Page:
And as I started with U3, all of the time my muscle memory was like, oh yeah, I have to put everything data related in the beginning, and then all over the computed properties and then all of the methods and then all of the lifecycle hooks until I remembered, no, no, no, I don't have to use this anymore. I can now bind the logical units. I can just put them together. But then of course my component was growing a bit and I was like, yeah, how do I actually say that this things belong together? Do we have a comment like start items block and items block? How do I achieve this? So I started to refactor this component a bit, the same template we saw before, but now on top we have two different functions, the use greeting and the use items, which encapsulate all of the functionality in those functions where I have everything related here and return the necessary properties to the outside. And if I scroll down to the setup block, I can now see that it's getting a bit more cleaner if it was getting a bit nasty and I can outsource all of this logic to somewhere else. And here I can clearly see the greeting and full name items and delete items coming from those two composables.
4. Initial Experience with State Management and Vuex
The speaker discusses their initial experience with state management and Vuex. They explain how installing Vuex simplified the process of creating state management and allowed them to focus on more complex aspects of development.
It was also not really discussed. It was just really hidden in the API documentation that there is something like a global root. And then I sat down and thought, okay, state management sounds important, sounds difficult. Store sounds difficult, observables, Vuex, I'm not sure, but I will install Vuex now. And it was really just mind blown how simple this made it for me to create state management by only creating this index.js file. And already I had some state. It was a really powerful tool because it was so simple to use to then focus on the complex parts of writing code or finding solutions for bigger problems.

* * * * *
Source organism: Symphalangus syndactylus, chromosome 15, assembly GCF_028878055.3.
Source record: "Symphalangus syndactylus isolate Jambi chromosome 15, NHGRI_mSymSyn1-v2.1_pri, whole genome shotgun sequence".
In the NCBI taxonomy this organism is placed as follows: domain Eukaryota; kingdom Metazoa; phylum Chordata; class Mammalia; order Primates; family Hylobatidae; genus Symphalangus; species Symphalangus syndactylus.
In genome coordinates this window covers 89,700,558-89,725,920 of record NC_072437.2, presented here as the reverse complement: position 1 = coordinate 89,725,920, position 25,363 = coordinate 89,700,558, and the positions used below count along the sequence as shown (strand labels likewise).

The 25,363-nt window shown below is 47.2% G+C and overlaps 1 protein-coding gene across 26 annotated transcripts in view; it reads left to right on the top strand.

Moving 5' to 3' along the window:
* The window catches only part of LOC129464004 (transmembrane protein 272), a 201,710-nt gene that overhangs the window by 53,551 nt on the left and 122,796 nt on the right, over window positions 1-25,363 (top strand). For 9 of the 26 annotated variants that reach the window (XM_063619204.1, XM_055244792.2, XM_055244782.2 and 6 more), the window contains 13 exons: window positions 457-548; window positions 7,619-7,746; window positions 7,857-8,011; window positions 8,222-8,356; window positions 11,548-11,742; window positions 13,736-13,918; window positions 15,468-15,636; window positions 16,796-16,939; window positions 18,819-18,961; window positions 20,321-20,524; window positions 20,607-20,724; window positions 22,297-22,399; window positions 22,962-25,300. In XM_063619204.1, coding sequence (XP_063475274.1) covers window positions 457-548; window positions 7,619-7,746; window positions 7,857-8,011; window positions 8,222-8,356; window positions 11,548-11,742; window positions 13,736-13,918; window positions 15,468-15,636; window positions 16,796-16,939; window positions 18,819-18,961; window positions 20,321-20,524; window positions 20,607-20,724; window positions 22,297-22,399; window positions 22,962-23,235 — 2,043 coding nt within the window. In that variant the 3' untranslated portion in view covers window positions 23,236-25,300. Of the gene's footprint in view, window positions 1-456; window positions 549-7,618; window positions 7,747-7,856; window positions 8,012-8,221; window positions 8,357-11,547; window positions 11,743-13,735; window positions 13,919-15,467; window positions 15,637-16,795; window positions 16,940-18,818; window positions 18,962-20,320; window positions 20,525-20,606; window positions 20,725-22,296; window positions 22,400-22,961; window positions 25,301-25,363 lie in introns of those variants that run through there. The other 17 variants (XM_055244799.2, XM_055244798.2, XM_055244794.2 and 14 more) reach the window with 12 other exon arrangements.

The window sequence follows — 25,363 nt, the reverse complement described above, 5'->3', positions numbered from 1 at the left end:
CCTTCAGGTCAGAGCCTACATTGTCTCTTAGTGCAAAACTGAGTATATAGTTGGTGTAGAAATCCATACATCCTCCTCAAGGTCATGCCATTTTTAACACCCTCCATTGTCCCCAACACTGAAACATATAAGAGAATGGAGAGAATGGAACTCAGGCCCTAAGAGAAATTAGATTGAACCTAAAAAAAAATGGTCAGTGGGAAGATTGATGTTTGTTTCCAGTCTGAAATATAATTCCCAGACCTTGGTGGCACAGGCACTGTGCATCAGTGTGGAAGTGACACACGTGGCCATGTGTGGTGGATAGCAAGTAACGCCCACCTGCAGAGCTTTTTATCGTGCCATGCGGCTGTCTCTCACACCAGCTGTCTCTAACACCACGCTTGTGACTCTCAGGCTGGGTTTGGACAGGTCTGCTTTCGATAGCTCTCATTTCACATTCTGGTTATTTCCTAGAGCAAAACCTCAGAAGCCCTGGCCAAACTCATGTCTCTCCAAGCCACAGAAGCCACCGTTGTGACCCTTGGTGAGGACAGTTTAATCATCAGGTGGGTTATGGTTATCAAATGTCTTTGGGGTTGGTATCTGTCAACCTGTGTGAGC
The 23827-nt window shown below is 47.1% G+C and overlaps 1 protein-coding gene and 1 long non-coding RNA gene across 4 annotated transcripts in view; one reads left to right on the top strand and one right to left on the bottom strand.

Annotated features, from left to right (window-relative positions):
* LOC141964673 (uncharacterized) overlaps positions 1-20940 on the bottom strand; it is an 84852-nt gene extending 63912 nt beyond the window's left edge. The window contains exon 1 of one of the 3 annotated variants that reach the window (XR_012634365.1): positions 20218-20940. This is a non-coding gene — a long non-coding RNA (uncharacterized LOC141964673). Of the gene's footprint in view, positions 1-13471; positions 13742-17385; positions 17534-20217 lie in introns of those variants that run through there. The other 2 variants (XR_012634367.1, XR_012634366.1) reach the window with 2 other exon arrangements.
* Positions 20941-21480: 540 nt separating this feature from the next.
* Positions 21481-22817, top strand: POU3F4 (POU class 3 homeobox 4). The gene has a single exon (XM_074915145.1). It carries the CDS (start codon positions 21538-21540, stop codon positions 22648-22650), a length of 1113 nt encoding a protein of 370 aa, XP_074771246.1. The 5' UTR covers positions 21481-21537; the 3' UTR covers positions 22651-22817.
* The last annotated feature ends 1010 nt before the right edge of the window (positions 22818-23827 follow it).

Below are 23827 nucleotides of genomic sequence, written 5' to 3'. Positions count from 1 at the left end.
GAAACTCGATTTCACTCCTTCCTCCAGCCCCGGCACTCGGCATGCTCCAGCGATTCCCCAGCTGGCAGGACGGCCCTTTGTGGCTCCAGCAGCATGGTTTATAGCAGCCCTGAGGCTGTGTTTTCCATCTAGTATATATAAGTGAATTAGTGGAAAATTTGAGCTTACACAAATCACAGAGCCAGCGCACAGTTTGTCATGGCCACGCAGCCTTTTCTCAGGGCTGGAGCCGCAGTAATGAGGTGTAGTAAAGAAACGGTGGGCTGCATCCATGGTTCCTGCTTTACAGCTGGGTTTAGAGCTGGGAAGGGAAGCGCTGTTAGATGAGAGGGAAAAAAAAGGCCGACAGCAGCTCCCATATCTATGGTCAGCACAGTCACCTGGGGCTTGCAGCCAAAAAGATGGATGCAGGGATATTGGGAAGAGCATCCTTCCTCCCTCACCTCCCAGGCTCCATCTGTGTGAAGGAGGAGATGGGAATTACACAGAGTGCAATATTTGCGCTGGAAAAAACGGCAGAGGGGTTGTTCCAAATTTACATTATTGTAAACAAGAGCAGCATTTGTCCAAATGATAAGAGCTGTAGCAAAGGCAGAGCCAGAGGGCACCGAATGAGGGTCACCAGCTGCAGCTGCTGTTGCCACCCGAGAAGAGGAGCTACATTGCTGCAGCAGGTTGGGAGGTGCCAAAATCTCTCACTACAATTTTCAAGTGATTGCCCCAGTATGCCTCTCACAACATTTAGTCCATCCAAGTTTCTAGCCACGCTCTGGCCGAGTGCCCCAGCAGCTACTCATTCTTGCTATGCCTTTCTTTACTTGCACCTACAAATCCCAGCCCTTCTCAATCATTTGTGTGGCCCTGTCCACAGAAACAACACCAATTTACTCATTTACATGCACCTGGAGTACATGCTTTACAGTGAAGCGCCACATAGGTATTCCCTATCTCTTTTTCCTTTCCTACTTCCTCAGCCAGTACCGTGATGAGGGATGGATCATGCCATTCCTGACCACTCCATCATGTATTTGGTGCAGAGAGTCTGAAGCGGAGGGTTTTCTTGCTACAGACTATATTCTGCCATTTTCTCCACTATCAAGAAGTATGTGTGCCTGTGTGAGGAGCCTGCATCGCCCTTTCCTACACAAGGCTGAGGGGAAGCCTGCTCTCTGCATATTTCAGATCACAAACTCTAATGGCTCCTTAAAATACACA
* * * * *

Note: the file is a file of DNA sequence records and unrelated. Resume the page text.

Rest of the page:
5. Using Composables for State Management
When starting with Vue 3, I realized I could achieve state management with composables. I wanted to explore the possibilities further. In a code sandbox example, I focused on cart items with a loading state and used the unmounted hook to fetch data. The setup function contained the state, load items function, and methods for deleting items. I then switched to a different alternative of the application, importing the use items composable in the cart items alternative. This approach provided local state management.
But when I was starting with Vue 3, I thought, hey, give me a second. I think I can do achieve state management actually with composable. And it was not because Vue wasn't ready for Vue 3 yet. They were pretty quick and there was a migration guide. But I was interested in what is everything I can actually achieve with composables. I want to get a step further here. And here I have another code sandbox, which will probably load soon. But I think I also have it preloaded here. Yes, I do.